Waukee, Iowa (CNN)On a New York boardroom set in 2005, Tana Goertz was not hired.
But ten years later, "The Apprentice" season three runner-up has just landed a job with the Donald himself.
It's a story of redemption.
"It was a really big deal, having an Iowa mom go all the way on the show with Donald Trump. And so it upset a lot of people that I was not the chosen one, but I am now," she told CNN over frozen custard.
Goertz always knew she'd work for Donald Trump, but she may not have expected to be working on a political campaign. On Thursday, Donald Trump for President announced that she is their newest hire as an Iowa state co-chairwoman, alongside Colonel Brian Miller and activist Richard Thornton.
"These individuals work hard in their chosen professions and understand how hard it is in today's world to have a positive impact. They bring to this campaign a wide-range of backgrounds that represent many Iowans," Trump said in a statement.
After her time on "The Apprentice," Goertz, who lives just outside Des Moines, had 77 job offers. She became a spokesperson for numerous products and businesses, as well as a radio personality, and her motivational speaking career, she said, "went through the roof."
"I learned so much from Donald in the business world that I now negotiate better. I demand more. I have presentations that are centered around lessons learned from the boardroom," Goertz said. "I make money from the brand that 'The Apprentice' allowed me to create."
Now it's her turn to pay Trump back -- though not literally.
"But I don't work for free!" she told CNN.
In her new role, Goertz will be a cheerleader for all things Trump in the first-in-the-nation caucus state. Goertz says no one in Iowa knows Trump better than her -- she's had breakfast at his kitchen table, used the restroom in his penthouse, and Trump's youngest son, Barron, has a copy of her children's book.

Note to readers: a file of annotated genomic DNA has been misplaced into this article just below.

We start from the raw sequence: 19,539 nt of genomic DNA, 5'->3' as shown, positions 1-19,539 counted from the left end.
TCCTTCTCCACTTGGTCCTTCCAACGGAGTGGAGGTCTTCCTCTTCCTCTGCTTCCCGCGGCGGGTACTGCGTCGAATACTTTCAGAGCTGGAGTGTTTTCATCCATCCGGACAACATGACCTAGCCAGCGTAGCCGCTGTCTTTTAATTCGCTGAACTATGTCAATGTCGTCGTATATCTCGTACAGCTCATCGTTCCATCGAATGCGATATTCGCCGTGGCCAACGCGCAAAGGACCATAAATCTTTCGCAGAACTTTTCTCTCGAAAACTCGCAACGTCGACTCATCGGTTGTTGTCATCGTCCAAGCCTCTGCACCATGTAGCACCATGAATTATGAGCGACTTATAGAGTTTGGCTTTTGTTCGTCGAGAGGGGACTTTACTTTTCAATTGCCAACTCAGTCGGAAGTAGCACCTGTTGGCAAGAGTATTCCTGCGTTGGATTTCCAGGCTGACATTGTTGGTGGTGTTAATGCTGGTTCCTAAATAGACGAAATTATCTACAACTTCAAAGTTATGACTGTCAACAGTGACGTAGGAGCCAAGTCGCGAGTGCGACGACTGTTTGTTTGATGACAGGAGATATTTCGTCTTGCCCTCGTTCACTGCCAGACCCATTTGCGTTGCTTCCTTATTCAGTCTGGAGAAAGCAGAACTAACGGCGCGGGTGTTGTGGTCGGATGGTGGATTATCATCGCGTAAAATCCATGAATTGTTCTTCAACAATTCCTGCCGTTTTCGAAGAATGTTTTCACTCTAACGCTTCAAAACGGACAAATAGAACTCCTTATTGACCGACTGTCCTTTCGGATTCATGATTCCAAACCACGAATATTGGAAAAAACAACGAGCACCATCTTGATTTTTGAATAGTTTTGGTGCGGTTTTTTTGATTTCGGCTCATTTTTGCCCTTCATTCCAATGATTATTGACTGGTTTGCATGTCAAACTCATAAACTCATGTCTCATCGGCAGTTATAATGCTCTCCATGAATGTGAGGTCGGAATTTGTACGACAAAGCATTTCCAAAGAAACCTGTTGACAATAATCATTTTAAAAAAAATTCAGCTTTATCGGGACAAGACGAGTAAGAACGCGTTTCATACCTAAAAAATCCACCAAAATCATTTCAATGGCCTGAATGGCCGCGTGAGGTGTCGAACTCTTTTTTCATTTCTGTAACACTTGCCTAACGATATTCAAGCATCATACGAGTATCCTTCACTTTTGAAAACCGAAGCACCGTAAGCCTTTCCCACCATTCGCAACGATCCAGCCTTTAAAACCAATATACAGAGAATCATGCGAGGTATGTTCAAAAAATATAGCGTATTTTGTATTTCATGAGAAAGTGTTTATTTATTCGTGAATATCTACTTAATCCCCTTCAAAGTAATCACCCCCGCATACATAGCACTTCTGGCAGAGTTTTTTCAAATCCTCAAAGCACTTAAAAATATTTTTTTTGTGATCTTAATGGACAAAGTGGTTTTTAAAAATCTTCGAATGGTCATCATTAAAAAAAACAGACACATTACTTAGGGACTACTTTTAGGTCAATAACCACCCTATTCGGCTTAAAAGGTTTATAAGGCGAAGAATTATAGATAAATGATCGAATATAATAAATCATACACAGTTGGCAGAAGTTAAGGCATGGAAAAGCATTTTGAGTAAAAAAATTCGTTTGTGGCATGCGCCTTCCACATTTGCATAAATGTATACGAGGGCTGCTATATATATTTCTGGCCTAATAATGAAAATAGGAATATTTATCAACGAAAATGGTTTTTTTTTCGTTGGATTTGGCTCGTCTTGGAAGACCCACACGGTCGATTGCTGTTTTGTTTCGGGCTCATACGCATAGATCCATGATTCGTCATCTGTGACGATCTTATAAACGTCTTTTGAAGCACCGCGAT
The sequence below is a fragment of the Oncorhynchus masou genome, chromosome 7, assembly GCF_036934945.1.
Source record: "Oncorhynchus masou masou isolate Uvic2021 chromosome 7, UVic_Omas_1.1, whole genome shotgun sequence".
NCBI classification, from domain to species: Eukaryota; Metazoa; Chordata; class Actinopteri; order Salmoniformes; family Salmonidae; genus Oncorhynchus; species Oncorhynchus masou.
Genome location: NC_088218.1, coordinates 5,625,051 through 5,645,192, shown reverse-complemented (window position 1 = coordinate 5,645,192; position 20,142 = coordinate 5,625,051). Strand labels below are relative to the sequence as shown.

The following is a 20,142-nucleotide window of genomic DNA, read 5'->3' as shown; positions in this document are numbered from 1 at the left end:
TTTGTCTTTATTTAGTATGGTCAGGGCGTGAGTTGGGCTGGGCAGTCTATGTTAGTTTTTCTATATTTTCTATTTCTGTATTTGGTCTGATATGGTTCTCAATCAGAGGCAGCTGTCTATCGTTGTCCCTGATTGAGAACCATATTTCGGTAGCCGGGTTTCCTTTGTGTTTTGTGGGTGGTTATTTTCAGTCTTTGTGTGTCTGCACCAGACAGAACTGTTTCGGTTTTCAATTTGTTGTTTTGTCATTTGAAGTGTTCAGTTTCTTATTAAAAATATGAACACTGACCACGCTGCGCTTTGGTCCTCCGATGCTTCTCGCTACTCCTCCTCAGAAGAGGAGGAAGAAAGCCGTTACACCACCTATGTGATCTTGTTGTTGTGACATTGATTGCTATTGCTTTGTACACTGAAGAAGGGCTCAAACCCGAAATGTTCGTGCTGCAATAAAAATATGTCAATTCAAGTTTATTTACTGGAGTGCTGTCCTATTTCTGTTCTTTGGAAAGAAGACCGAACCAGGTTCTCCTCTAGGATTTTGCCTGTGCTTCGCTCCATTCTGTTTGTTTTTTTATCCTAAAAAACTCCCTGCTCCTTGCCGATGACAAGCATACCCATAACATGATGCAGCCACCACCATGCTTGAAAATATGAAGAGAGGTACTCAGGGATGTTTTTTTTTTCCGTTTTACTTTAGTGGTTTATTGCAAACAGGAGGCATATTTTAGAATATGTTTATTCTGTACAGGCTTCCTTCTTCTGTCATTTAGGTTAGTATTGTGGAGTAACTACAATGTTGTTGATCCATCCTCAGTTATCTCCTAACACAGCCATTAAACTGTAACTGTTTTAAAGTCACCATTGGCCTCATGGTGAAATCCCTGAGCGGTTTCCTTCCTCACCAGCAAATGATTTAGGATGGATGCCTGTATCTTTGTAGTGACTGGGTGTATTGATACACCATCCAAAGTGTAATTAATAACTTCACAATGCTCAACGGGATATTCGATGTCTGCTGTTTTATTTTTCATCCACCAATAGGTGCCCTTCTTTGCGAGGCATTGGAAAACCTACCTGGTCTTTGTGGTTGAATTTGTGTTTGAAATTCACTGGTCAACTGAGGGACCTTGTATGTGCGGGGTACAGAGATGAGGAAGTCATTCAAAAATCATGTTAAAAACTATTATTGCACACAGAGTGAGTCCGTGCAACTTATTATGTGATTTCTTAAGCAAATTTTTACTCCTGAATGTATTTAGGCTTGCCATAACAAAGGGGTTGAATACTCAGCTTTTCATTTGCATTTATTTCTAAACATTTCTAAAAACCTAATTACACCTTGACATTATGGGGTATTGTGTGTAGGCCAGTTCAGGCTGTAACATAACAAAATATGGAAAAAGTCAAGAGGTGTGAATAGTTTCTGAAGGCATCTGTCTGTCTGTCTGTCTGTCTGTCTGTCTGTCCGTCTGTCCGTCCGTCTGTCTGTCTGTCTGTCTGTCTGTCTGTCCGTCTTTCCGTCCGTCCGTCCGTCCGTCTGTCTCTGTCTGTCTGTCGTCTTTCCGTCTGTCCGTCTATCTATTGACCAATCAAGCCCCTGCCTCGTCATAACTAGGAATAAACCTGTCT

"I am going to be the hype girl that gets in front of the crowds and talks about his greatness. I believe they are going to use me in strategies for getting volunteers because I am a motivator. That is my profession," she said.
Ask the entrepreneur and mom of two to weigh in on Trump's inflammatory comments in in his June announcement speech that some illegal immigrants from Mexico are criminals and "rapists," and the resulting fallout, and it might sound like you're talking to Trump himself.
"He will not cower to anyone. And I appreciate and respect that. He stands by his word and I heard his words you know, as a lot of Americans did, but the media likes to twist things and I know that because I've been on a show and I know what that's like. I stand by his decisions," she said.
"I think that the people that are cowering are weak, and personally, they will not get my business. If Macy's wants to act that way and be weak and cowardly and not stand behind a man that's brought them a ton of revenue, well then guess what, I won't give Macy's my business. We can all flip the table."
For Hispanic voters offended by his controversial remarks, Goertz tells them to come and listen to Trump speak.
"We all have parts of our race that we aren't proud of. And if you listen to the man, you will see his heart, and his heart is not in a bad place. All's he wants to do is make America better," she said.
She acknowledged that Trump is losing money running for president, but said he does it because he feels he has no choice: "It's his duty to make America great again." (Goertz used Trump's tagline, "Make America Great Again!" numerous times during the interview.)
A CNN/ORC poll released last week found Trump second nationwide among GOP candidates with 12% support, behind only Florida Gov. Jeb Bush.
"I've got the juice on why he's so great. And I'm going to tell everybody I know," Goertz said. "So far, he's been so well received here in Iowa that I'm not willing to bet the farm yet, but close to it. I'm close to betting the farm."